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Going the Distance: Application of the Business Judgment Rule

January 11, 2016
Attorney At Law Magazine - Minnesota Edition
Author: Janel M. Dressen

With the number of failed financial institutions increasing in the last decade, bank officers and directors have seen a commensurate increase in claims asserted against them by the Federal Deposit Insurance Corporation (FDIC).

According to the FDIC’s website, the FDIC brought claims against directors and officers (D&O) in 24percent of the bank failures between 1985 and 1992. From Jan. 1, 2009 through Oct. 23, 2015, the FDIC authorized suits in connection with 150 failed institutions against 1,207 individuals for D&O liability. This includes 108 filed D&O lawsuits (70 of which have fully settled, and one of which resulted in a favorable jury verdict) naming 826 former directors and officers. Id.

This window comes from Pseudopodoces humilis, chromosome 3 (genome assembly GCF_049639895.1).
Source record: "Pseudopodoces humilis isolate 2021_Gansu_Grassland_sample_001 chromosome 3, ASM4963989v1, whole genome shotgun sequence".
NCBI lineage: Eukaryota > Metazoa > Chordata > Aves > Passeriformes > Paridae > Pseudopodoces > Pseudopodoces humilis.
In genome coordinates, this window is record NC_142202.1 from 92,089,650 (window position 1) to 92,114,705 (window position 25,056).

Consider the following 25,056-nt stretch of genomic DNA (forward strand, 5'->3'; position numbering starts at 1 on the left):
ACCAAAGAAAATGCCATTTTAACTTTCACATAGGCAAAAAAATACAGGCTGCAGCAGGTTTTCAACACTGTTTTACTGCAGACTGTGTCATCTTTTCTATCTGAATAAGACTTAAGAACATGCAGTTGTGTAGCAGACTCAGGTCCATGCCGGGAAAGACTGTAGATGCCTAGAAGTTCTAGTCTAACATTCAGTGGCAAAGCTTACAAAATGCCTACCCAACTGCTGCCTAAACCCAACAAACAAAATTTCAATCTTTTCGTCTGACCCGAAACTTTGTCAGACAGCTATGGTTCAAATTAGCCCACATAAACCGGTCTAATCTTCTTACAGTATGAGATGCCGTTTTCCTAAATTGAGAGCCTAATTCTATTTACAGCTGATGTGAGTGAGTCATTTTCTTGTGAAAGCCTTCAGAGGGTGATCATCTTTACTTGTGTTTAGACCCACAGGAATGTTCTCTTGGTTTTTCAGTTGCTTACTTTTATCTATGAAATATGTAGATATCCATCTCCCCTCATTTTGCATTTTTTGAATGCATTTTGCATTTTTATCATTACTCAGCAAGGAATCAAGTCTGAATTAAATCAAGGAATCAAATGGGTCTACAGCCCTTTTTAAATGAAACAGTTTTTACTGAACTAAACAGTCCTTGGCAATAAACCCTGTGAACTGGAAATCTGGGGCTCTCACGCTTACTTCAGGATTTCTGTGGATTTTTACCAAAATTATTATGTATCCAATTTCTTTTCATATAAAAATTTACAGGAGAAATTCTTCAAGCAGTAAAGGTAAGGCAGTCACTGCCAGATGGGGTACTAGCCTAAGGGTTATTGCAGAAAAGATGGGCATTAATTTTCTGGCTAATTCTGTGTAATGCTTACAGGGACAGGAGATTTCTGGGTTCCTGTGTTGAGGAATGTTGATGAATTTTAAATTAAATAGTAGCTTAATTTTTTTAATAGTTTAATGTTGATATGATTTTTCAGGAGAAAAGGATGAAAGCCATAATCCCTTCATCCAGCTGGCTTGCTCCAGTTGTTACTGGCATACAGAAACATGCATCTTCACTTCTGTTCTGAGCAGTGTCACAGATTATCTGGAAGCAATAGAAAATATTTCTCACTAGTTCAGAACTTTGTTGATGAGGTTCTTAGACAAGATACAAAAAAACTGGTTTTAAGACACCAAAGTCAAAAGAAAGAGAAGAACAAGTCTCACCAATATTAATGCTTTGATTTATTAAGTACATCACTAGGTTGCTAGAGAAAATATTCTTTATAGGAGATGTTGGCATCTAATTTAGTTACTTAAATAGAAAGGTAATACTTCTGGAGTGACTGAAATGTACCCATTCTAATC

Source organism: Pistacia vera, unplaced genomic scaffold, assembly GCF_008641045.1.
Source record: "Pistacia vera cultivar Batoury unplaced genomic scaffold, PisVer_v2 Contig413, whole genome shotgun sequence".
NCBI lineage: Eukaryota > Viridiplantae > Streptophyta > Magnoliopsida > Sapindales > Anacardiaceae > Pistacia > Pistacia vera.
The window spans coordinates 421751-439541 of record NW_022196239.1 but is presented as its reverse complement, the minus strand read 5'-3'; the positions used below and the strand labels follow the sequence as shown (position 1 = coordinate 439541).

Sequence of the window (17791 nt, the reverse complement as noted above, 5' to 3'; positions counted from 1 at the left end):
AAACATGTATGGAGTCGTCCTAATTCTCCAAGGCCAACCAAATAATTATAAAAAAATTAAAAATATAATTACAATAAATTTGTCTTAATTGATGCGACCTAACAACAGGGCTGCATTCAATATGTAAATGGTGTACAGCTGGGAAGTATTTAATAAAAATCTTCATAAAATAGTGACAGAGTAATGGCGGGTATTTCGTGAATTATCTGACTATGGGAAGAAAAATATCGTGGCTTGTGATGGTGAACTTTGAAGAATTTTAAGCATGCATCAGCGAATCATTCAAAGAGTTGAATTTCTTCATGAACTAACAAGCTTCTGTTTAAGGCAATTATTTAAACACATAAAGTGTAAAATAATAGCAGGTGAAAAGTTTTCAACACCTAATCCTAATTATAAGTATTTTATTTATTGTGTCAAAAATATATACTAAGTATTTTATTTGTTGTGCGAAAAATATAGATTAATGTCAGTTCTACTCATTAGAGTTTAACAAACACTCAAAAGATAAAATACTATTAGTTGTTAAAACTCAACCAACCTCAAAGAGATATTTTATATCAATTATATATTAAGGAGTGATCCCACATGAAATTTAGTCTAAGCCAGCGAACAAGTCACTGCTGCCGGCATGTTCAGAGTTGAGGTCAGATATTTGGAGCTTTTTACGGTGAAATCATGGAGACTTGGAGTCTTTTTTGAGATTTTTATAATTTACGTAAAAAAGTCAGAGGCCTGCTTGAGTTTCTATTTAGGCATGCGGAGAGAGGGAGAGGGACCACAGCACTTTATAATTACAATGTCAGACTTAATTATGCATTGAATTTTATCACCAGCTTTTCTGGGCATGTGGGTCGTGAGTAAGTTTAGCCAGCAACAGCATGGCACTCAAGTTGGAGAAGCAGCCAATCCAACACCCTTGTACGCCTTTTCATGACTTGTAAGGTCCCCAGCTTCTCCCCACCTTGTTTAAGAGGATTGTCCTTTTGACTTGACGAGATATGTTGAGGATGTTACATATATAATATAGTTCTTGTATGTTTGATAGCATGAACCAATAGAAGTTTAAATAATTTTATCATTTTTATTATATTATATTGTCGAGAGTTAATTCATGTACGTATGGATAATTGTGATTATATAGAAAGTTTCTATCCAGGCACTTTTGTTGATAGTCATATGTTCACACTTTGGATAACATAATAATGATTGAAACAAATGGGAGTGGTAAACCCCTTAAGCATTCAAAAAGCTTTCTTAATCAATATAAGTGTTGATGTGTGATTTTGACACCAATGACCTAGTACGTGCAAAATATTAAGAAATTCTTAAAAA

The Federal Deposit Insurance Act, as amended by the Financial Institutions Reform, Recovery and Enforcement Act of 1989 (FIRREA), allows directors and officers of banks to be held personally liable for gross negligence, unless the state imposes a lesser standard of care, such as simple negligence. 12 U.S.C. § 1821(k); Atherton v. F.D.I.C., 519 U.S. 213, 227 (1997). At least one Minnesota United States Federal District Court has concluded that Minnesota provides for a lower standard of care, that of an “ordinarily prudent person in a like position.” F.D.I.C. v. Milbauer et al., No. 15CV434 PAM/JJK, 2015 WL 4255944 (D. Minn. July 14, 2015), citing Minn. Stat. §§ 302A.251, 302A.361. Read more.